If it's a bundled dependency, an implementation detail, it would
be remove automatically the next time you build the module --
in case none of your main components needs it anymore.

Again, extra info could be added as comments.

Or do you think it'd be useful to have these as separate fields?

P

Re: Module metadata proposal

By Steve Grubb at 04/21/2016 - 15:57

Hello,

How does this scheme compare with SWID? All common criteria protection profiles
are calling out for SWID tags. Rather than having to pay for the ISO standard,
NIST has a copy of nearly the same thing here:

<a href="http://csrc.nist.gov/publications/drafts/nistir-8060/nistir_8060_draft_fourth.pdf" title="http://csrc.nist.gov/publications/drafts/nistir-8060/nistir_8060_draft_fourth.pdf">http://csrc.nist.gov/publications/drafts/nistir-8060/nistir_8060_draft_f...</a>

The creation of SWID tags are expected to be done as part of the build
process. But there has to be some metadata that gets fed into build process to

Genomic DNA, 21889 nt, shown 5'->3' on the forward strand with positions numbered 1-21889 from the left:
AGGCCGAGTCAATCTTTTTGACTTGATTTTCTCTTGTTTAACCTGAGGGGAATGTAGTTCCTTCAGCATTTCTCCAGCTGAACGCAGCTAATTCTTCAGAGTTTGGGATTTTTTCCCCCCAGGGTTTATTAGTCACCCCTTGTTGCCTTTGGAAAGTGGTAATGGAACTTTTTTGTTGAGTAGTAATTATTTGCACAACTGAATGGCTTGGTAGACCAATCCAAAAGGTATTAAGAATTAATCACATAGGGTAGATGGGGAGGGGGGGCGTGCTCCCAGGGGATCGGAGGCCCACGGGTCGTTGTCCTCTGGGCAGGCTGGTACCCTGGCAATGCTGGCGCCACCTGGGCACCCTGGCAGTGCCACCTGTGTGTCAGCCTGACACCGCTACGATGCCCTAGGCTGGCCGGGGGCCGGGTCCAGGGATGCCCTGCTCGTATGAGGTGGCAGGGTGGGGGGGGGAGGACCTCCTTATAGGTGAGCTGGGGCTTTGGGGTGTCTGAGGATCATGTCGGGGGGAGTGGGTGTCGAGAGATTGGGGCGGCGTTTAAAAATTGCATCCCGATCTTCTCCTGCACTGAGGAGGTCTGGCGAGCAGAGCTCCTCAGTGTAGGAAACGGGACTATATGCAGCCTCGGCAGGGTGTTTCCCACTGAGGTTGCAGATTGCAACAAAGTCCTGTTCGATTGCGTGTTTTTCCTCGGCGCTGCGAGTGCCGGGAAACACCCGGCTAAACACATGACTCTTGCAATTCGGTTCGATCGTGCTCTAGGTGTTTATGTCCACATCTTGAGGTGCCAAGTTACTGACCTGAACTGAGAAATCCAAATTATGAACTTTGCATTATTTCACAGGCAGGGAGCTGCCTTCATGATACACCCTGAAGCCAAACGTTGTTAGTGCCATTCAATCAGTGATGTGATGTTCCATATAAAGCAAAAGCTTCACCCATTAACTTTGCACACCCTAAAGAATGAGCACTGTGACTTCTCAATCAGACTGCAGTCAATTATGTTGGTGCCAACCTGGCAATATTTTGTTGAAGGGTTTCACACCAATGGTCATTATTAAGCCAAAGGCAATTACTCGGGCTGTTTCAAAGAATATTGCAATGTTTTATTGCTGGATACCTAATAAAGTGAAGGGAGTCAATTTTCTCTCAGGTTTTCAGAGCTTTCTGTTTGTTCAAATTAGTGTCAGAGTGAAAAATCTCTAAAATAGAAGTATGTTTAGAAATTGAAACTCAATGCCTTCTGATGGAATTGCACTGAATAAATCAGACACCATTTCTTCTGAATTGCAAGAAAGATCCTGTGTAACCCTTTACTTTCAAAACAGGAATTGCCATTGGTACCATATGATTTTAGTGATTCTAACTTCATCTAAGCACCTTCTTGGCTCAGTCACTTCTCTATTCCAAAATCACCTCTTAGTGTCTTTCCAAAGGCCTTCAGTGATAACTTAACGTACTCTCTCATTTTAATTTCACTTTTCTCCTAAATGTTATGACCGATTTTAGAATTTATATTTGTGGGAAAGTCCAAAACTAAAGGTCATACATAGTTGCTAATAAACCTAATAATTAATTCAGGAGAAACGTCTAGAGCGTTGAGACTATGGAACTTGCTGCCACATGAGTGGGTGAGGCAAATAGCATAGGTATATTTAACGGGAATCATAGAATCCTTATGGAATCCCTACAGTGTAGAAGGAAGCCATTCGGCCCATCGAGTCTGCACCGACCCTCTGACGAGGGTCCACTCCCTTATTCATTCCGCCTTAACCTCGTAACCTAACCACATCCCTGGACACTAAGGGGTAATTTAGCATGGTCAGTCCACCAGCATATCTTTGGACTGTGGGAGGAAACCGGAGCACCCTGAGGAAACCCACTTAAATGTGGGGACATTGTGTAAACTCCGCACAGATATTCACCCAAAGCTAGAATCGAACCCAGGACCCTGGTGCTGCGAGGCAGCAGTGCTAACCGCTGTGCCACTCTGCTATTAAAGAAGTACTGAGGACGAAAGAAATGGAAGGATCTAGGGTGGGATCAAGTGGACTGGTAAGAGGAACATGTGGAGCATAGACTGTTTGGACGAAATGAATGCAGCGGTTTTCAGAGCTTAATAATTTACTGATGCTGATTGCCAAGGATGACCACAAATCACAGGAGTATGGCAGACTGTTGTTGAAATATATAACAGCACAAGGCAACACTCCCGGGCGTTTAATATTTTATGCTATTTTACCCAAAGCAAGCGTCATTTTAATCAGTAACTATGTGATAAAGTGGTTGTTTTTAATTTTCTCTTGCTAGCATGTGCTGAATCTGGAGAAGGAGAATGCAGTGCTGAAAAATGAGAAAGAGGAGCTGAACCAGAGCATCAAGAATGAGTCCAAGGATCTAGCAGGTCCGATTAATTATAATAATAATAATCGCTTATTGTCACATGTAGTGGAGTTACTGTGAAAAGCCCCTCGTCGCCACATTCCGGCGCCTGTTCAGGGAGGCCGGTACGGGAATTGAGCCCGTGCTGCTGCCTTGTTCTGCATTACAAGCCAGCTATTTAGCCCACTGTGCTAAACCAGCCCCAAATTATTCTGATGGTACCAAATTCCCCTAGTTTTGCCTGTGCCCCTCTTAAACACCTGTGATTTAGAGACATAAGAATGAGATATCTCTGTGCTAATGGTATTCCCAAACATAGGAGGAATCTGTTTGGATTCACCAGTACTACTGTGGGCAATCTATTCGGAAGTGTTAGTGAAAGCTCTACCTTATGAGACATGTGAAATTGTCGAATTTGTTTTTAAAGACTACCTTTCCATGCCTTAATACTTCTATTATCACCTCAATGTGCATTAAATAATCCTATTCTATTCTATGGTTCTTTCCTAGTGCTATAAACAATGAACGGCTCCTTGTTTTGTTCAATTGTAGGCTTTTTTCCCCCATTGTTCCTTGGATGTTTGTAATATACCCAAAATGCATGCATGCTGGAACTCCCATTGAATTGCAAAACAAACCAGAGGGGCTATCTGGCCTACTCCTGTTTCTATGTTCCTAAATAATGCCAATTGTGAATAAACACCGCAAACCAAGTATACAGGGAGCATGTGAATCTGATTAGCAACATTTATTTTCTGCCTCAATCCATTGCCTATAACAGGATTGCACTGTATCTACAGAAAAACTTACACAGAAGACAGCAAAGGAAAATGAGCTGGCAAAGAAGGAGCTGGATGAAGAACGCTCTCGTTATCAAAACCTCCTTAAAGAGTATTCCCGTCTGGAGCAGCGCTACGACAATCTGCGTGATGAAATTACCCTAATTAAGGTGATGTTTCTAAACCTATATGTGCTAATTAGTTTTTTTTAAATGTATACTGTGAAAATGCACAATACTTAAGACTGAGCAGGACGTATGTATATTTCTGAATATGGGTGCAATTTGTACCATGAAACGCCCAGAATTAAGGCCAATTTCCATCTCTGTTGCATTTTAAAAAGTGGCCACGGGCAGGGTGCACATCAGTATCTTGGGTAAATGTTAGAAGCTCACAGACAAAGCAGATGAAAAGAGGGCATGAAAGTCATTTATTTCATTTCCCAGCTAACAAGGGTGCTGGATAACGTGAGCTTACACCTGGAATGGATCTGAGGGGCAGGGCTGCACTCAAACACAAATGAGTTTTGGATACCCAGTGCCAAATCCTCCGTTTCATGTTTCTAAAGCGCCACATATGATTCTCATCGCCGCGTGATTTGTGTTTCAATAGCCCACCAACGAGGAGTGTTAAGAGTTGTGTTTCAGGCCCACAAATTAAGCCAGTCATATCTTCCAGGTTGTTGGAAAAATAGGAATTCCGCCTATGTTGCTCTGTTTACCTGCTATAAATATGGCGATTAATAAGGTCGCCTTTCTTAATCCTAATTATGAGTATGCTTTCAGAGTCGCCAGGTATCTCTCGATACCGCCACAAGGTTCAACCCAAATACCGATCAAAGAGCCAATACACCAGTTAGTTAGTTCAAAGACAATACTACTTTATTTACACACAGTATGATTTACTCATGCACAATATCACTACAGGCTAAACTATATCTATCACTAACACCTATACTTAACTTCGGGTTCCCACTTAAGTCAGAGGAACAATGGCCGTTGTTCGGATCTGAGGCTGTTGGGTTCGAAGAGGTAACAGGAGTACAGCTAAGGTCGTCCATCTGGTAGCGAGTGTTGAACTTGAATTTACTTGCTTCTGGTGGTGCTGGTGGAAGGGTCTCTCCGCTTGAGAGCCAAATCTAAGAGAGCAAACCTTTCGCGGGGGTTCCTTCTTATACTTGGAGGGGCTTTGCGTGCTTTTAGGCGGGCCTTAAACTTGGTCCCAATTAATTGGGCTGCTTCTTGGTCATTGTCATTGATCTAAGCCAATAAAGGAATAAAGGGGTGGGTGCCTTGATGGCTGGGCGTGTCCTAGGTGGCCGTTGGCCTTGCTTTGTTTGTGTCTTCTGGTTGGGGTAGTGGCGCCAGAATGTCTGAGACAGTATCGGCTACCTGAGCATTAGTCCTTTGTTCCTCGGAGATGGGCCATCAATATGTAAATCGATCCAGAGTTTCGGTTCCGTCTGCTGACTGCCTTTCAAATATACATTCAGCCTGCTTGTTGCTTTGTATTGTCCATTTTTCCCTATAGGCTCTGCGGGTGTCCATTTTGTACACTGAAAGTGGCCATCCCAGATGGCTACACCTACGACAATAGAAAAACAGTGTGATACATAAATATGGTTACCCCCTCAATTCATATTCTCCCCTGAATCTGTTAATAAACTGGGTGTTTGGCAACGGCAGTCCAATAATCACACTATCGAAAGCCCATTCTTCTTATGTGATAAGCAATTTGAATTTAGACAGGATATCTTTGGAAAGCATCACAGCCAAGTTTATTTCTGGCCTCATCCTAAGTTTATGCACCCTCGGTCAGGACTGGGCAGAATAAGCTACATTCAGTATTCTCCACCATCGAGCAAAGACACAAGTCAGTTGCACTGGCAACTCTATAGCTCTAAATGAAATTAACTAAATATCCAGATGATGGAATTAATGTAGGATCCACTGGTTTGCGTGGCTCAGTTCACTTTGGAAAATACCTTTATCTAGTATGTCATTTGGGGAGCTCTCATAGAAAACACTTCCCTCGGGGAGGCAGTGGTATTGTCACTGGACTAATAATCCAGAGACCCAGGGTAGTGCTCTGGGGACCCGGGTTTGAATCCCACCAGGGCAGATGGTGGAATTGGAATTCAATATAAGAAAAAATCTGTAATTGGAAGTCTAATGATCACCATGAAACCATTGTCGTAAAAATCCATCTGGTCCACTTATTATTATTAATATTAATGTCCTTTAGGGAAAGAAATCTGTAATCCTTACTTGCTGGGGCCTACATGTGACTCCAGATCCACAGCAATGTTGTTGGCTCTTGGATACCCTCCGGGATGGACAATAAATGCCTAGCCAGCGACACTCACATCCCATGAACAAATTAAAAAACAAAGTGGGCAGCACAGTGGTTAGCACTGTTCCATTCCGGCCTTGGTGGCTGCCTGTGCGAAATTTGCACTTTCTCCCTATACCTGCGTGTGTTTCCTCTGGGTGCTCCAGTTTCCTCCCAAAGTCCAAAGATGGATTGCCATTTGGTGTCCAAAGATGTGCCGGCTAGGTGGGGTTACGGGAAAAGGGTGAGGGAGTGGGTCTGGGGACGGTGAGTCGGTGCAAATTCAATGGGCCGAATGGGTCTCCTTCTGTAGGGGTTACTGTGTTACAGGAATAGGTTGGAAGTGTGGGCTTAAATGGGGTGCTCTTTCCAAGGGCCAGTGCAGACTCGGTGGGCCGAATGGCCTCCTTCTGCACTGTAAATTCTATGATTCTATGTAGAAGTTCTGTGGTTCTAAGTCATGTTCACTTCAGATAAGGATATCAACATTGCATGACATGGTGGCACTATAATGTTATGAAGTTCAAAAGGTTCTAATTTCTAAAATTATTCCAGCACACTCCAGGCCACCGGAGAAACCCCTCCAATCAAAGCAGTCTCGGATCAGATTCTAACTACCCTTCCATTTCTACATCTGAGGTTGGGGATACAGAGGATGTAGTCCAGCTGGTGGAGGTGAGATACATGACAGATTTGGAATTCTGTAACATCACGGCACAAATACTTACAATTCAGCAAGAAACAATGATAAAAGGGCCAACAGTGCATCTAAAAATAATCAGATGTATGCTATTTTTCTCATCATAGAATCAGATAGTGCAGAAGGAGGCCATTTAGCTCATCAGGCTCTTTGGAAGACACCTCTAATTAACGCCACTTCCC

cover things like product name, web site, license, etc.

It would be really good if we can align all of this to support SWID tag
generation.

-Steve

On Thursday, April 21, 2016 04:32:02 PM Petr Šabata wrote:

Re: Module metadata proposal

By Petr Sabata at 04/21/2016 - 16:16

On Thu, Apr 21, 2016 at 04:57:48PM -0400, Steve Grubb wrote:
Thank you, this is great. I'll go through it.

P

Re: Module metadata proposal

By King InuYasha at 04/21/2016 - 15:37

On Thu, Apr 21, 2016 at 4:32 PM, Petr Šabata < ... at redhat dot com> wrote:
What makes this different from how comps metadata works? I look at
this, and I wonder why we don't just evolve the comps format and
perhaps make it easier to construct comps data. I honestly don't see a
reason to add yet another metadata format when it doesn't seem to make
sense. I understand why you use YAML for input, as that makes it
easier for people to structure the information, but perhaps
dynamically translating that into comps information would allow us to
reuse the infrastructure we already have.

Metadata proliferation is evil, please don't contribute to it unnecessarily.

Re: Module metadata proposal

By Petr Sabata at 04/21/2016 - 16:12

On Thu, Apr 21, 2016 at 04:37:35PM -0400, Neal Gompa wrote:
Everyone involved in the initial discussion was against XML and
YAML won over JSON for its readability and features (such as,
well, comments).

This is a working defintion that will definitely change over
time. If it proves useful, we might as well extend the comps
format and the tooling could translate into it on the fly.
This isn't definitive.

P